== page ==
The Natural History Museum is home to a wide range of interesting specimens from various periods of natural history. Located in South Kensington, the Natural History Museum is the most visited of its kind in Europe, attracting more than 5 million visitors every year. It is housed in an impressive building that matches the wonder that’s inspired by the exhibits. It’s a grand Victorian building which is awash with generous space, beautifully decorated arches, sweeping staircases and colourful stained glass windows. The grandeur, combined with the breathtaking skeleton of a blue whale, makes a memorable welcome for visitors. So, just how did it become the world-leading museum we know and love today?
The Natural History Museum officially opened in 1881 but its history stretches back to 1753 to a man named Sir Hans Sloane. Sloane was a respectable doctor who had a passion for collecting specimens and artifacts that belonged to different historical periods. While travelling the world and treating the upper-class members of society, he’d make time to find interesting specimens and artifacts and slowly built up his very own collection.
Sloane died in 1753 but had already formulated a plan to put his collection of 71,000 items to good use. His will stipulated that Parliament could purchase the collection for £20,000; a very low price compared to the real worth. The offer was too good to turn down. Sloane’s collection was originally held in the newly built British Museum and was open to the public.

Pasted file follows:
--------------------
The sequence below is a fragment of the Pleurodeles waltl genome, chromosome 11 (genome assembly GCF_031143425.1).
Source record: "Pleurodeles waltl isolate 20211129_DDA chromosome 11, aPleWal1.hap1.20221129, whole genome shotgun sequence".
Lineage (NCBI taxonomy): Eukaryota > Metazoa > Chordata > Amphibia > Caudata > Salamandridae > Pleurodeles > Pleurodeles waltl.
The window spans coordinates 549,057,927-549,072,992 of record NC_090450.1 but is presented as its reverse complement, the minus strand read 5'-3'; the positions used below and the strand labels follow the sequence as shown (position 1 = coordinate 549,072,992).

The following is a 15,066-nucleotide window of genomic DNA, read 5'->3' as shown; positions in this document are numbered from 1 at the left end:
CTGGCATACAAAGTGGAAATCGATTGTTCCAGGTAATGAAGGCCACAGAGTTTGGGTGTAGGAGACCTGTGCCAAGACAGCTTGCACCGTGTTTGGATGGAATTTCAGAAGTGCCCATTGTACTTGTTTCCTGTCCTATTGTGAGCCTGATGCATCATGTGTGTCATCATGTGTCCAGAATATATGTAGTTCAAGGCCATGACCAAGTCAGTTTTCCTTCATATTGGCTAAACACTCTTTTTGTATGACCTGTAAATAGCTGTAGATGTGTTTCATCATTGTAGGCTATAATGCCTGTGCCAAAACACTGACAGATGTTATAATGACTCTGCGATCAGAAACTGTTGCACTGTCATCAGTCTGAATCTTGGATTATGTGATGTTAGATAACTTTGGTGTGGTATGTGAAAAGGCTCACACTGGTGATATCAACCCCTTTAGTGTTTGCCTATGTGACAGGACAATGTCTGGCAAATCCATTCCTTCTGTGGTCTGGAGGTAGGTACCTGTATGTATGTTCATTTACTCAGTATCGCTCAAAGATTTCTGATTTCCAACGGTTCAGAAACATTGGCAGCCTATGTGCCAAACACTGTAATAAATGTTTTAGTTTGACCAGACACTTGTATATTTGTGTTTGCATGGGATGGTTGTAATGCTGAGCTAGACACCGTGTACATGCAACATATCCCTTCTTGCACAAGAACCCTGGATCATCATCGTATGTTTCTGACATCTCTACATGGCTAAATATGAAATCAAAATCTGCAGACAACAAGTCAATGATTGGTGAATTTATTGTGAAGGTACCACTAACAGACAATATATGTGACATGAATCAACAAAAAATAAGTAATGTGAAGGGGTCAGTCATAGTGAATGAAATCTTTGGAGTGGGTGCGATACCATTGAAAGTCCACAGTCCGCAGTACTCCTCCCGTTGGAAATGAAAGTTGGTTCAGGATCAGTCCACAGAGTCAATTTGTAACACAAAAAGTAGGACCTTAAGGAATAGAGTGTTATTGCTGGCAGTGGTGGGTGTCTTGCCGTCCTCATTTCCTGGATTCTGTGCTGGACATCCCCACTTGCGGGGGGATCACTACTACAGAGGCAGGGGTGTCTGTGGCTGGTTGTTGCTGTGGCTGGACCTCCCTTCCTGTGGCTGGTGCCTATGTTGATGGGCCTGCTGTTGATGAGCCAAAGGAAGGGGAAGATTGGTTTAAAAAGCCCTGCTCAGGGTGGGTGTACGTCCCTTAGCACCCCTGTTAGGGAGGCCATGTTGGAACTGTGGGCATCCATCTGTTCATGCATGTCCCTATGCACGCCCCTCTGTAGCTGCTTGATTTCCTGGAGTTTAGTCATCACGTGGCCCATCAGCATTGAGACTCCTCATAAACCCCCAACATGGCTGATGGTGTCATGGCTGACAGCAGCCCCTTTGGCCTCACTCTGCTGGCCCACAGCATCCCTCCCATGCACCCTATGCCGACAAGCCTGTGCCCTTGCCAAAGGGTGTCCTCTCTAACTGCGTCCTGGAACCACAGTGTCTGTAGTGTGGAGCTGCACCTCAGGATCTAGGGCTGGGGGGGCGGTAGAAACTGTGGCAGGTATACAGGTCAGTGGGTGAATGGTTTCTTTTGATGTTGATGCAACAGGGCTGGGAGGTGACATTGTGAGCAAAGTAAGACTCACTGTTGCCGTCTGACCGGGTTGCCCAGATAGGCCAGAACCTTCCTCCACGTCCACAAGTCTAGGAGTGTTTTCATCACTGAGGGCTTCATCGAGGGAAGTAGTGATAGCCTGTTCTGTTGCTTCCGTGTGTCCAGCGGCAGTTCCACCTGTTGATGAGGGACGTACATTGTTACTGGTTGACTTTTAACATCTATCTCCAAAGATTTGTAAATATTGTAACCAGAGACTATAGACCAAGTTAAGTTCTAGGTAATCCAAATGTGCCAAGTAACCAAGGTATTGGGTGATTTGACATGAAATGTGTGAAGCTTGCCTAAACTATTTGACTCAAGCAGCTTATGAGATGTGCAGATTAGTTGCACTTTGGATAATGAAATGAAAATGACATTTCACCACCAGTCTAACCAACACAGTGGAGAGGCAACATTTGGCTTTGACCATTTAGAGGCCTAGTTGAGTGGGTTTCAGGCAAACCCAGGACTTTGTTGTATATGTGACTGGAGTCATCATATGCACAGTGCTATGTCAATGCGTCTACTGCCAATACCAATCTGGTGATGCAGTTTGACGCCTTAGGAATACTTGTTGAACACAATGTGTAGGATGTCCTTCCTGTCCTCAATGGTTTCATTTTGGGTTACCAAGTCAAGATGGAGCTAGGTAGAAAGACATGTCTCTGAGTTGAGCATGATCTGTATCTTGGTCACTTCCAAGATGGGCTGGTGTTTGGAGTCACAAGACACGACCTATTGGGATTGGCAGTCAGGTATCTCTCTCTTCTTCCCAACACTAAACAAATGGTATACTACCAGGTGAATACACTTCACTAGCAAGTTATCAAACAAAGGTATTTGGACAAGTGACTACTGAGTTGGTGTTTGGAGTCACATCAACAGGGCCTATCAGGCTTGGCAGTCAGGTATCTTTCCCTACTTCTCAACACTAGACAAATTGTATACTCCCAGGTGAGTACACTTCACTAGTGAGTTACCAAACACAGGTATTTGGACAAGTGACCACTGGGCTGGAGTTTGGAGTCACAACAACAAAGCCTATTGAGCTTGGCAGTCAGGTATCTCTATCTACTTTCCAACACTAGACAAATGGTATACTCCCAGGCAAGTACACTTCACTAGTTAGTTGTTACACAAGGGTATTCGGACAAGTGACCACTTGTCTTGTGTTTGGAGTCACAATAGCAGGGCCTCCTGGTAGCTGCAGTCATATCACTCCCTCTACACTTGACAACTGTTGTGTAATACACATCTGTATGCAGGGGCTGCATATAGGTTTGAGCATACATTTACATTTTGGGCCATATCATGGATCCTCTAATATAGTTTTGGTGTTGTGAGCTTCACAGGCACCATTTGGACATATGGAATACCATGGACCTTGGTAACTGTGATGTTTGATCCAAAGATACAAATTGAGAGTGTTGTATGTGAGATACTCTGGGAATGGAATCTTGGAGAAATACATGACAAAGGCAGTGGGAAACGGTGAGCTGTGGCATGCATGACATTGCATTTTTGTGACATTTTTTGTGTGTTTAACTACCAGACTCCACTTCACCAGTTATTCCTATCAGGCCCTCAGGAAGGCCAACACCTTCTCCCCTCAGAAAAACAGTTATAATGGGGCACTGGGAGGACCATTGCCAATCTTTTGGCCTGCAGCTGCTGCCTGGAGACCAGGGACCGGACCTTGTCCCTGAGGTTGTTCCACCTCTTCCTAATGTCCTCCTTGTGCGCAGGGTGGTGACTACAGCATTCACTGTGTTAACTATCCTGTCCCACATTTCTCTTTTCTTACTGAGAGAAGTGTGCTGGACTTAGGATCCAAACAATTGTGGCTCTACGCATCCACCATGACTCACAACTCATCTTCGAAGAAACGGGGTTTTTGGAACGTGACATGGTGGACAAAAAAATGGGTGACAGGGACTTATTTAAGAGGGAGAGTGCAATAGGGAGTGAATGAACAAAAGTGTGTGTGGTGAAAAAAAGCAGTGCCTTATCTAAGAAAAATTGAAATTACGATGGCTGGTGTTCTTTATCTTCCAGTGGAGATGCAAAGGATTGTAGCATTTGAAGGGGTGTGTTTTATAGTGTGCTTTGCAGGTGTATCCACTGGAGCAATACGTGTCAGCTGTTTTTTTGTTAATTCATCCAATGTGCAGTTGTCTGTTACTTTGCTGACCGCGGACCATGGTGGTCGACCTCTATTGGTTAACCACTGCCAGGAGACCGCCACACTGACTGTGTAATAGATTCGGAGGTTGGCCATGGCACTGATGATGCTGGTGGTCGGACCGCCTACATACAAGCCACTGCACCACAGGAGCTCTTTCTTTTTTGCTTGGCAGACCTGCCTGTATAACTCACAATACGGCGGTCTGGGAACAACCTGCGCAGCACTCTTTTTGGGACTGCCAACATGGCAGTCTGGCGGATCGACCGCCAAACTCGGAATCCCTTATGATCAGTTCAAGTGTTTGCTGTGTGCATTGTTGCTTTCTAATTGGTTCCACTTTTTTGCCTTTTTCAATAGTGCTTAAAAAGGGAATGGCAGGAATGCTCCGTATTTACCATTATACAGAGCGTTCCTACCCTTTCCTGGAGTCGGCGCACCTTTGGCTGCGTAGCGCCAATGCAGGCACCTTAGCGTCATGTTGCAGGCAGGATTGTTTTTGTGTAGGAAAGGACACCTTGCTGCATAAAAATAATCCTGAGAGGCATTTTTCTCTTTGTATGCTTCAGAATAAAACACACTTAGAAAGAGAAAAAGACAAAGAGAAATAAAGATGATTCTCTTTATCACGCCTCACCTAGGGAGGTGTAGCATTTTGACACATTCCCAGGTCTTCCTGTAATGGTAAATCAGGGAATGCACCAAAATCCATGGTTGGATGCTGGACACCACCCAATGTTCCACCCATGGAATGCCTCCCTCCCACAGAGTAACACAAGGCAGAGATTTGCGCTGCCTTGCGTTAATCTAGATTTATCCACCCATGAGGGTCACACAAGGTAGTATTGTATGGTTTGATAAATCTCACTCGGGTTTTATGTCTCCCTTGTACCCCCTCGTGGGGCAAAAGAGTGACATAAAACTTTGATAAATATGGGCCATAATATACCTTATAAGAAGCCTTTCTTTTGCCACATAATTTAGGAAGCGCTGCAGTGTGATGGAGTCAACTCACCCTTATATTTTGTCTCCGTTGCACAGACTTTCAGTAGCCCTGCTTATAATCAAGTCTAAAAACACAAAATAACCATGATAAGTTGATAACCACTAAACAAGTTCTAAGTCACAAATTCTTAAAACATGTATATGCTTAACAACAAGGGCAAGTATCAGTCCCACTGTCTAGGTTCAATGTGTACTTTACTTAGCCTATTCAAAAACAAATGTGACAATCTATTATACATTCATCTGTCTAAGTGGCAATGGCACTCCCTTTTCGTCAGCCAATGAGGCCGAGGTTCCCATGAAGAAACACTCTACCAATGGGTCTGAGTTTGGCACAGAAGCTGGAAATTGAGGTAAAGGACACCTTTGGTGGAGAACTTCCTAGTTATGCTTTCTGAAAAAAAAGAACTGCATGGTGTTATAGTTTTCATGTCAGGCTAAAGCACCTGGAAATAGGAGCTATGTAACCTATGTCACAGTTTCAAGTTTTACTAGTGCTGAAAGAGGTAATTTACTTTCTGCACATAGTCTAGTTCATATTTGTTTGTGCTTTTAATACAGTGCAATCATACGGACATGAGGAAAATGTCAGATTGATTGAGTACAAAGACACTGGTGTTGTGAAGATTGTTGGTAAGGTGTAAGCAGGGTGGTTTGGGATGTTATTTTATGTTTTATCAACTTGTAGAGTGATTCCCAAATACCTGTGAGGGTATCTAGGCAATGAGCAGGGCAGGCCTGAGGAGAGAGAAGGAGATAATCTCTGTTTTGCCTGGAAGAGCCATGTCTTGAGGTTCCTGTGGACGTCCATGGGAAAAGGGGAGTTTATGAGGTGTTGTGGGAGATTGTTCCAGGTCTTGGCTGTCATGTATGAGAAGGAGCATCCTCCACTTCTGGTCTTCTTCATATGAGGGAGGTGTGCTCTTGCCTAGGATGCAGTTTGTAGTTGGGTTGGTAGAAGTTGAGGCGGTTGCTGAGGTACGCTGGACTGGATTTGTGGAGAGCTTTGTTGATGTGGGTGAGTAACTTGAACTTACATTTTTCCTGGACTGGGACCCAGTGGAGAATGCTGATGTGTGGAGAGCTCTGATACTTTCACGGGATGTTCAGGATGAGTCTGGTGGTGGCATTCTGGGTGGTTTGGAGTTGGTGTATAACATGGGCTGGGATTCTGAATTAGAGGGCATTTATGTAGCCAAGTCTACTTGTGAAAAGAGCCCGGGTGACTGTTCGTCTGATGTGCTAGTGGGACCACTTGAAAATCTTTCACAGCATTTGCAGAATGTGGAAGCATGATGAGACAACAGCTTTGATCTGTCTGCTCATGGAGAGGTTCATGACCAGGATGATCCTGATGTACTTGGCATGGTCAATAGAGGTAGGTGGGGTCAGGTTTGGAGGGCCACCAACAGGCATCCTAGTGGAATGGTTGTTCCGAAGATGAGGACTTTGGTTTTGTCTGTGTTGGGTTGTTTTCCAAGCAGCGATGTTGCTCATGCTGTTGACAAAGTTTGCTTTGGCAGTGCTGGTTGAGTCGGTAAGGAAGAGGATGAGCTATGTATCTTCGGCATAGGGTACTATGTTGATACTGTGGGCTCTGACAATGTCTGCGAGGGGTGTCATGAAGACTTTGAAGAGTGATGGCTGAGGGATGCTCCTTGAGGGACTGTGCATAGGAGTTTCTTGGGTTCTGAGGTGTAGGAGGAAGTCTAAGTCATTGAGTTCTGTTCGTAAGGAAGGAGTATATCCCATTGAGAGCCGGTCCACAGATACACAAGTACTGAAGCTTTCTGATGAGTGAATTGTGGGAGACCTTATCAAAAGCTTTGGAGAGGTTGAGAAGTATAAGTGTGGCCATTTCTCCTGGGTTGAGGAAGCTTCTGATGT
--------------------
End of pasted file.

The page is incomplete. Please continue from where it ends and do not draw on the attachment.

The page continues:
The Natural History Museum was born through the passion of Sir Hans Sloane but there is also another man that is key to the museum’s own history. Sir Richard Owen was a popular natural scientist, best known for coming up with the name for dinosaurs. In 1856, he joined the British Museum and took ownership of the natural history collection.
Owen soon became frustrated by the lack of space he had available to grow his natural history collection. Taking matters into his own hands, he approached the British Museum’s board of trustees and convinced them that a brand new building was needed to house the natural history collection. Alfred Waterhouse, a relatively unknown architect at the time, made Owen’s plans for the museum come to life. It took 7 years to construct the museum before it opened its doors in 1881.
Over the years, the Natural History Museum has been home to many popular exhibitions such as ‘Dippy,’ the 32m long Diplodocus carnegii skeleton replica and a 25m blue whale skeleton being the two most famous.
Once you’ve visited the Natural History Museum, drop into our French restaurant in Kensington and visit us for a bite to eat.
Next up: The Victoria and Albert Museum